Slope of Hope Blog Posts

Slope initially began as a blog, so this is where most of the website’s content resides. Here we have tens of thousands of posts dating back over a decade. These are listed in reverse chronological order. Click on any category icon below to see posts tagged with that particular subject, or click on a word in the category cloud on the right side of the screen for more specific choices.

Professional’s Input on Natural Gas

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I read your blog almost every day and enjoy the insight.  I trade a little bit (when I have some time), and follow some of your Slopers recommendations and strategies.  I have posted a couple of times recently.

I read your post recently on Natural Gas, and thought I would send you a note....{professional information removed at author's request}…..  

I wanted to point out that UNG is not the best way to play the eventual price rebound.  There is some serious contango in the market (so much so that the current price of $2.73 for Oct is just under 60% of the Dec contract at $4.69).   Prior to current month expiry, the UNG ETF “rolls” the contract to the next month.  When this roll takes place, they sell the current month at say $2.73 and buy the next month at $3.89 (current price of Nov).  When they do this the price of UNG does not change as it ends up buying a higher priced contract for which to trade around (they try and match the percentages of the change in price).  Effectively, your cost base gets eaten away by the contango and you lose out on the current contract price.  The only way it makes sense to buy an ETF like this is when there is backwardation in the market of the underlying commodity.

Further, the better way to play this would be to look at HNU in Canada, which is 2X the daily change in nat gas.  The benefit here is that you get the exchange rate change in a falling market, but the underlying ETF still works off the percentage change of NYMEX Natural Gas.  Still has the same contango issue.

Today’s Star of the Show: Gold Miners

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Amidst an otherwise humdrum session, there was one standout: precious metals. Whether it was silver, gold, or anything else bright 'n' shiny, precious metals had a stellar day.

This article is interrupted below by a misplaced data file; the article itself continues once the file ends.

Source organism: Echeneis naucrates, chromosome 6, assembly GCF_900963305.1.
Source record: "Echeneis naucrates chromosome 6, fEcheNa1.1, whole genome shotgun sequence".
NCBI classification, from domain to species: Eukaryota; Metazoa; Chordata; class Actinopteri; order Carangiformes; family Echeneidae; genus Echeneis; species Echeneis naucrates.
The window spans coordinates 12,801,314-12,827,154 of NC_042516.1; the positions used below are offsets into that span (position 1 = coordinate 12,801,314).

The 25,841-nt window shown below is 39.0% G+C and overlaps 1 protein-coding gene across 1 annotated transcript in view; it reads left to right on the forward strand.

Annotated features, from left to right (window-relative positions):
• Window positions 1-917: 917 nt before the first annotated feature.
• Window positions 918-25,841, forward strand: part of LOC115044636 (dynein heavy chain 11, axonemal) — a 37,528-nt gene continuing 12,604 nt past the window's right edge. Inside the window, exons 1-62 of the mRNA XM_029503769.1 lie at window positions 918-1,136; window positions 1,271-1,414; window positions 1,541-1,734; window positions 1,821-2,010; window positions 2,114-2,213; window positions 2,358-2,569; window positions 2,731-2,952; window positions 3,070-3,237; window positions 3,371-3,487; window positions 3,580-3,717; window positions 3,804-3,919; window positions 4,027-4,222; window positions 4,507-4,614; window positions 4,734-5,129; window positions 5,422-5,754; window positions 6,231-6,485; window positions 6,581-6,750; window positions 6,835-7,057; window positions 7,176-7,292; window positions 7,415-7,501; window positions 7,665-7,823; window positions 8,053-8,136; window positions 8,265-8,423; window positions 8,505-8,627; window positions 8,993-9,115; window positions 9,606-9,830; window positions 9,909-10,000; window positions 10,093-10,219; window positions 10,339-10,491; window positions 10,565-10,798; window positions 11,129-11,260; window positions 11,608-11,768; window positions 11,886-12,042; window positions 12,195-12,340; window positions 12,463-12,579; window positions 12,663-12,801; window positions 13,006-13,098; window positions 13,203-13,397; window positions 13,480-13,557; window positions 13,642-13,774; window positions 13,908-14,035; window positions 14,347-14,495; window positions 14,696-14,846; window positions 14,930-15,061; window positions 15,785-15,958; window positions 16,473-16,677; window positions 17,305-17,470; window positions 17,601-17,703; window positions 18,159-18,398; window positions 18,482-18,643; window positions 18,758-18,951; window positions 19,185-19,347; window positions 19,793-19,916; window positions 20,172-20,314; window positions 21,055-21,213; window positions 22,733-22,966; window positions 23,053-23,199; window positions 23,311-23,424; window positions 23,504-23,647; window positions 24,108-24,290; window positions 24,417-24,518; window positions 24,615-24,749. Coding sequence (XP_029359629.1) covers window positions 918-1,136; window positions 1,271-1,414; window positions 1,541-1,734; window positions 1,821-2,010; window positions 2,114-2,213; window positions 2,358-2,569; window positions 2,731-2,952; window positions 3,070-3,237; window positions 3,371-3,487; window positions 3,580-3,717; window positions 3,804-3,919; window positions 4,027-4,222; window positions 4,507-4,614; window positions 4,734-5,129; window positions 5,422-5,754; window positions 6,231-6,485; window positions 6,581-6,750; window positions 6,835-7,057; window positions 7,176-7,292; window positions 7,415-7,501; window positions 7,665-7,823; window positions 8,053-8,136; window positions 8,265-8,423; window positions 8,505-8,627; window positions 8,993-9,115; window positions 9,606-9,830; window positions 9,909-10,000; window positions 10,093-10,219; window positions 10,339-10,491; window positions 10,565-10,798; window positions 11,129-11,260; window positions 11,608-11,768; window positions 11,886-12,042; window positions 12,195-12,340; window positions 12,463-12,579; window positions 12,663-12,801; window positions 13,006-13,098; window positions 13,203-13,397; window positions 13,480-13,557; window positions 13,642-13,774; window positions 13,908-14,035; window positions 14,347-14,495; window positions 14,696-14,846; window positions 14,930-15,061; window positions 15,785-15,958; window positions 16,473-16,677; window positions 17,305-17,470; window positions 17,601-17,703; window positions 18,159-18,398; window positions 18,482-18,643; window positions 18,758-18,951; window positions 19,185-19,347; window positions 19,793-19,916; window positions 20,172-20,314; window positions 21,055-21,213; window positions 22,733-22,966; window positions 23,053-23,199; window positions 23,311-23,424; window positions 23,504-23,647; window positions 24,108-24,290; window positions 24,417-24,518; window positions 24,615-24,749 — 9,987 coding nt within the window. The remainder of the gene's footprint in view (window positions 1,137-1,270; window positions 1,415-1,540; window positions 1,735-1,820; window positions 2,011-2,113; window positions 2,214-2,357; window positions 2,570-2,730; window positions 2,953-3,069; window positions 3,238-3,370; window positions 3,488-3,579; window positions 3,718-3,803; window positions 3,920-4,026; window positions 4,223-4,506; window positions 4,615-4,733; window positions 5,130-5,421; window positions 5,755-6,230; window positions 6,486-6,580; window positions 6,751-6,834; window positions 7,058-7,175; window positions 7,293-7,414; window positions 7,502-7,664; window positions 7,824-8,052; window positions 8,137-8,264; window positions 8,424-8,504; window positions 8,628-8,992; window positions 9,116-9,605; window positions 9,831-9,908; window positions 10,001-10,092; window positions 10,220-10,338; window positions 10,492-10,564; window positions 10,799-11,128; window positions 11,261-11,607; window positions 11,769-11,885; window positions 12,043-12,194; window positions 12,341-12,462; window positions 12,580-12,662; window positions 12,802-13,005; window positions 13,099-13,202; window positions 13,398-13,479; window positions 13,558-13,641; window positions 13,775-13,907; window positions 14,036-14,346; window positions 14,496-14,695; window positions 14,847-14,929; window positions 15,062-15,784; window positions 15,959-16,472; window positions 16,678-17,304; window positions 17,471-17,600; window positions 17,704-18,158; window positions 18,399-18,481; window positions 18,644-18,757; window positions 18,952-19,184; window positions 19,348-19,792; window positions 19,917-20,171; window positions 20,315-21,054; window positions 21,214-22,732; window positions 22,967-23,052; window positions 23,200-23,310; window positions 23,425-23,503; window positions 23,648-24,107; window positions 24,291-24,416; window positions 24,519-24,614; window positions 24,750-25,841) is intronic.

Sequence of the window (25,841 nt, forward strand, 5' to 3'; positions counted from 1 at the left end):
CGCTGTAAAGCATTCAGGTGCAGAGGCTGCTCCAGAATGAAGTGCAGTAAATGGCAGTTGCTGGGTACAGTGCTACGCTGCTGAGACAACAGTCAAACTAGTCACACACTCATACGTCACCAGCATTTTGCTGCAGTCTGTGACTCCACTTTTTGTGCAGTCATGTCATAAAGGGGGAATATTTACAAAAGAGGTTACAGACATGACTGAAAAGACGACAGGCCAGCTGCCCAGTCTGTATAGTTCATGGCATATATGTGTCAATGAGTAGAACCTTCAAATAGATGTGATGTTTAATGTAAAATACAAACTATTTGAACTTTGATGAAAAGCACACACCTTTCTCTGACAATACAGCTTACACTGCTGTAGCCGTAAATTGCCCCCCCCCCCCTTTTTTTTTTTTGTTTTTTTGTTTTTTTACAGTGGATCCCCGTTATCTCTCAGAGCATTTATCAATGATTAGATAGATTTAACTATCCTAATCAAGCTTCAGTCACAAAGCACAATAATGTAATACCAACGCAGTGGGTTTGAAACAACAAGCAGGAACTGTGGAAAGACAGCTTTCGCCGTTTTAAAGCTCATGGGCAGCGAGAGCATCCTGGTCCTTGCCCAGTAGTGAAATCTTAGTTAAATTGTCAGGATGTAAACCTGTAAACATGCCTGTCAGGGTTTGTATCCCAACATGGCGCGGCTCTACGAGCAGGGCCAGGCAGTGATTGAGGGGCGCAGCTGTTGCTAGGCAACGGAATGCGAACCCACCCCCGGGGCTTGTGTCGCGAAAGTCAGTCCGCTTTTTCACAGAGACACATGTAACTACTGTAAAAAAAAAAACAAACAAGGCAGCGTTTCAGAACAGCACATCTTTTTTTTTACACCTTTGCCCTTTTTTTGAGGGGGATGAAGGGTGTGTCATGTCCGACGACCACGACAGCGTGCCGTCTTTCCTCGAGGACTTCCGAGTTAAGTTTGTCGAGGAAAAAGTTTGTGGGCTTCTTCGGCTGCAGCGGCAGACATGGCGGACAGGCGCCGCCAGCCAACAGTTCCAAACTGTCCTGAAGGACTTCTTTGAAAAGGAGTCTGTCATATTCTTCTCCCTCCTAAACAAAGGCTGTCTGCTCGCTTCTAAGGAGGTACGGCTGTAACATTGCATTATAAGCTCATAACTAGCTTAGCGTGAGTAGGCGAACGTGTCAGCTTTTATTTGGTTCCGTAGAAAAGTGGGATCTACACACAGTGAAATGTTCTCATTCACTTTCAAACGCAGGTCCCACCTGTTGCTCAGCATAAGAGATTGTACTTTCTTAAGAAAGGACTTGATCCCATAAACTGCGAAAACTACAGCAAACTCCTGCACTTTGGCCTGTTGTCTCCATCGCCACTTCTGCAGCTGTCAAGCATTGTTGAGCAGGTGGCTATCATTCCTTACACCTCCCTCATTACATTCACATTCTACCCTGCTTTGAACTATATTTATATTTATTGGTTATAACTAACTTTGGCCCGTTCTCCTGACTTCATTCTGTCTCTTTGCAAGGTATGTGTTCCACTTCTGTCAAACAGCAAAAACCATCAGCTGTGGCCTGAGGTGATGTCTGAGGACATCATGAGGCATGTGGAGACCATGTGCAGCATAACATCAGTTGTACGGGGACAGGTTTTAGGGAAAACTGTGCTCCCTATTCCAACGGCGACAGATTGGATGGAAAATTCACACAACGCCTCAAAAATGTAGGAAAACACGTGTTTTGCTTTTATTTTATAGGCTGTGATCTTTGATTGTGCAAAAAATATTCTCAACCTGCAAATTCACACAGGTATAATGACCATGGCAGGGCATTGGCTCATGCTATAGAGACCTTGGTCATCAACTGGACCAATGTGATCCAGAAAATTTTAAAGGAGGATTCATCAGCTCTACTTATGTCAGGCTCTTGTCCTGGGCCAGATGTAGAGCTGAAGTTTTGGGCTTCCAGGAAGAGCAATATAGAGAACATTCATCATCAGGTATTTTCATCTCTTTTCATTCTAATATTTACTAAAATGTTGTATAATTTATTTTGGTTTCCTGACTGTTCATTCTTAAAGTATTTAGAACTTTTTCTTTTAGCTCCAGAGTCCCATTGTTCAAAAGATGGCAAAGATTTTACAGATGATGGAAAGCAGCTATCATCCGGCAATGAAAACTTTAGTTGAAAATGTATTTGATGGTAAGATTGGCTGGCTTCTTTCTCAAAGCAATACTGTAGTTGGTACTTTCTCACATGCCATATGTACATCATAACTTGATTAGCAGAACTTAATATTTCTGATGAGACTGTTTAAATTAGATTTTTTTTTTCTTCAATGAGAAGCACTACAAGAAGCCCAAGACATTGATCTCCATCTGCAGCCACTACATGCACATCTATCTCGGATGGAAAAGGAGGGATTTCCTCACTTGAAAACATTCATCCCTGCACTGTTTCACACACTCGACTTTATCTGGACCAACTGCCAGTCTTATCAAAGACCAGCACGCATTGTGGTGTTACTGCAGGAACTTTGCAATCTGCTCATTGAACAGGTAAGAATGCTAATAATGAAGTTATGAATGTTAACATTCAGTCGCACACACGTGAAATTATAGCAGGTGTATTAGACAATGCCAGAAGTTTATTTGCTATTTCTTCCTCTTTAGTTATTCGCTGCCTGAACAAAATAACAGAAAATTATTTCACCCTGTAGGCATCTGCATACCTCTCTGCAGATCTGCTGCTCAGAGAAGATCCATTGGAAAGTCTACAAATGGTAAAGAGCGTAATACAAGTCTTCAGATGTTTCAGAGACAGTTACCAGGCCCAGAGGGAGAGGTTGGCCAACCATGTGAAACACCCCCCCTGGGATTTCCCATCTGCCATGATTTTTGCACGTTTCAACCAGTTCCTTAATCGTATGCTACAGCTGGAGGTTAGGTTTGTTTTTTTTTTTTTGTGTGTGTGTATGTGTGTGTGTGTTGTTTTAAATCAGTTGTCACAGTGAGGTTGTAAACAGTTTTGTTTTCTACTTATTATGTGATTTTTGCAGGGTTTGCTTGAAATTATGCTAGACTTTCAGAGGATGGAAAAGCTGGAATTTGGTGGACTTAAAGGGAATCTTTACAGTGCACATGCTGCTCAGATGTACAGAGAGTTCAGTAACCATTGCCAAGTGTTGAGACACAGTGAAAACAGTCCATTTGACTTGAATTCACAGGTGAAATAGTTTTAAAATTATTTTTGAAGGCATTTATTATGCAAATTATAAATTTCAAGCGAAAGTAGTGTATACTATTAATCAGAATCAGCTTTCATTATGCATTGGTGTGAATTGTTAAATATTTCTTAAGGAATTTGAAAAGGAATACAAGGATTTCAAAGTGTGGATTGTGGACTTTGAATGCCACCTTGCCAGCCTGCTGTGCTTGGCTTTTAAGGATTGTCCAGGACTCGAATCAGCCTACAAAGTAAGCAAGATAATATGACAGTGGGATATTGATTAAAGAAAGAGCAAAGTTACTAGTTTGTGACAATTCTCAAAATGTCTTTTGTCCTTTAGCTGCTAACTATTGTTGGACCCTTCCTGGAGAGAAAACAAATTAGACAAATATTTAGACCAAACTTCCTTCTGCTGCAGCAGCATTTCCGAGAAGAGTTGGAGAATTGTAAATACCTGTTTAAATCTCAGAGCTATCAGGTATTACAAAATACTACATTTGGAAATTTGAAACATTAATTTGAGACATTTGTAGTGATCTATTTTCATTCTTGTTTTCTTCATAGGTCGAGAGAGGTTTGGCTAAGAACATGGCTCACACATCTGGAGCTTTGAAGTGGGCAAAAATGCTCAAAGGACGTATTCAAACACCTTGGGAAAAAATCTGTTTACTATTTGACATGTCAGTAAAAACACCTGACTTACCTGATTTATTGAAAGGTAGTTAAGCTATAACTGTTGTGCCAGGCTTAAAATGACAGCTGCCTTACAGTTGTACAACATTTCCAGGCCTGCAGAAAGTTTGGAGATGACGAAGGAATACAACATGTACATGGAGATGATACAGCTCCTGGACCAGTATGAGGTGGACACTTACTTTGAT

My largest position right now is a long on GDX, which is the gold miners' ETF. It was up nearly 10% today and — importantly — had sensational volume.


Poor old natural gas, however, had another terrible day. UNG is now down 85% from last summer (!) And remember, this isnt' some nutty Internet startup. It's natural gas (yes, yes, I know it's acting like a closed fund now, but you get the idea). I took on a "starter" position today at 9.50, but I'm not exactly a strong hand on this one.


I'm done for now, I think. Adios, muchachos!

Getting on the Gold Train

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I've been conflicted about precious metals for a while, mainly because two different prognosticators whom I respect – on one hand, Gary Savage, and on the other, Elliott Wave International. – have had two completely opposing views on gold's direction.

Gary is a shameless gold bull. He describes gold miners as "stupid cheap", and although he acknowledges most people will get whipsawed out of their positions, he is a very committed precious metals bull.

The folks at Elliott Wave, however, have been beating the "gold is heading under $700" drum for what seems like ages. I've been shorting GDX and GLD from time to time – sometimes with success, more recently – – not.

GLD's weird behavior yesterday (strength in the face of adversity) made me reconsider my mildly bearish position, and with today's breakout, I'm long both GLD and GDX. Looking at the graph below, you can see there are a series of progressive higher zones above which GLD must break. With each one, the likelihood of a barnstormer of a bull run gets better.


I'm not a big proponent of inverted H&S patterns at the top of a market, but there's little doubt in my mind that a breakout above 100.44, established 19 months ago, would be extremely positive for gold bulls.